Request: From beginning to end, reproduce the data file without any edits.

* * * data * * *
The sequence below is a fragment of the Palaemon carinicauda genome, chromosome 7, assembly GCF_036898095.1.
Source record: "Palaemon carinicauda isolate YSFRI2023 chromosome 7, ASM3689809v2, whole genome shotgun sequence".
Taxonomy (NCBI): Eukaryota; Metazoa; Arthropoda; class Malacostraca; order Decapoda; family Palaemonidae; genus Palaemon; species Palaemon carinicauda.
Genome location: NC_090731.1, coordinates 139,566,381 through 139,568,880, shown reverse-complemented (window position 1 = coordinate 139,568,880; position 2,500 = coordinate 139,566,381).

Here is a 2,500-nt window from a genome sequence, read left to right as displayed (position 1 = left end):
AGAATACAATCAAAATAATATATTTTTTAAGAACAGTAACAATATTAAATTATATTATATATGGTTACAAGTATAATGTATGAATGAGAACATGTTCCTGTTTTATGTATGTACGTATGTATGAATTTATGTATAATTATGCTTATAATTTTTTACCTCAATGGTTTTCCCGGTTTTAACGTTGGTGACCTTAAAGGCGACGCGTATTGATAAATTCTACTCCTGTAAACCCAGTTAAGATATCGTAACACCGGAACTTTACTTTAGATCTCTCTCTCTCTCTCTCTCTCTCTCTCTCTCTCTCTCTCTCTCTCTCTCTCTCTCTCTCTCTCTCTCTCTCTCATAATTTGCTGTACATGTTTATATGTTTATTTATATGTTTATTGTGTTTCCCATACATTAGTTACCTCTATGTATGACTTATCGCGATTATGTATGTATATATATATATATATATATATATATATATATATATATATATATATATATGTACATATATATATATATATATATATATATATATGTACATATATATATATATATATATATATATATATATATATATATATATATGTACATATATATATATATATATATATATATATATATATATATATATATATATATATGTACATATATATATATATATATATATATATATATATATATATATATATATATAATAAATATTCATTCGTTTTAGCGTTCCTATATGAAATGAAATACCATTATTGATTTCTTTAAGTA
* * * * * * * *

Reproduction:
The sequence below is a fragment of the Palaemon carinicauda genome, chromosome 7, assembly GCF_036898095.1.
Source record: "Palaemon carinicauda isolate YSFRI2023 chromosome 7, ASM3689809v2, whole genome shotgun sequence".
Taxonomy (NCBI): Eukaryota; Metazoa; Arthropoda; class Malacostraca; order Decapoda; family Palaemonidae; genus Palaemon; species Palaemon carinicauda.
Genome location: NC_090731.1, coordinates 139,566,381 through 139,568,880, shown reverse-complemented (window position 1 = coordinate 139,568,880; position 2,500 = coordinate 139,566,381).

Here is a 2,500-nt window from a genome sequence, read left to right as displayed (position 1 = left end):
AGAATACAATCAAAATAATATATTTTTTAAGAACAGTAACAATATTAAATTATATTATATATGGTTACAAGTATAATGTATGAATGAGAACATGTTCCTGTTTTATGTATGTACGTATGTATGAATTTATGTATAATTATGCTTATAATTTTTTACCTCAATGGTTTTCCCGGTTTTAACGTTGGTGACCTTAAAGGCGACGCGTATTGATAAATTCTACTCCTGTAAACCCAGTTAAGATATCGTAACACCGGAACTTTACTTTAGATCTCTCTCTCTCTCTCTCTCTCTCTCTCTCTCTCTCTCTCTCTCTCTCTCTCTCTCTCTCTCTCTCTCTCTCTCATAATTTGCTGTACATGTTTATATGTTTATTTATATGTTTATTGTGTTTCCCATACATTAGTTACCTCTATGTATGACTTATCGCGATTATGTATGTATATATATATATATATATATATATATATATATATATATATATATATATATGTACATATATATATATATATATATATATATATATGTACATATATATATATATATATATATATATATATATATATATATATATATGTACATATATATATATATATATATATATATATATATATATATATATATATATATATGTACATATATATATATATATATATATATATATATATATATATATATATATATAATAAATATTCATTCGTTTTAGCGTTCCTATATGAAATGAAATACCATTATTGATTTCTTTAAGTA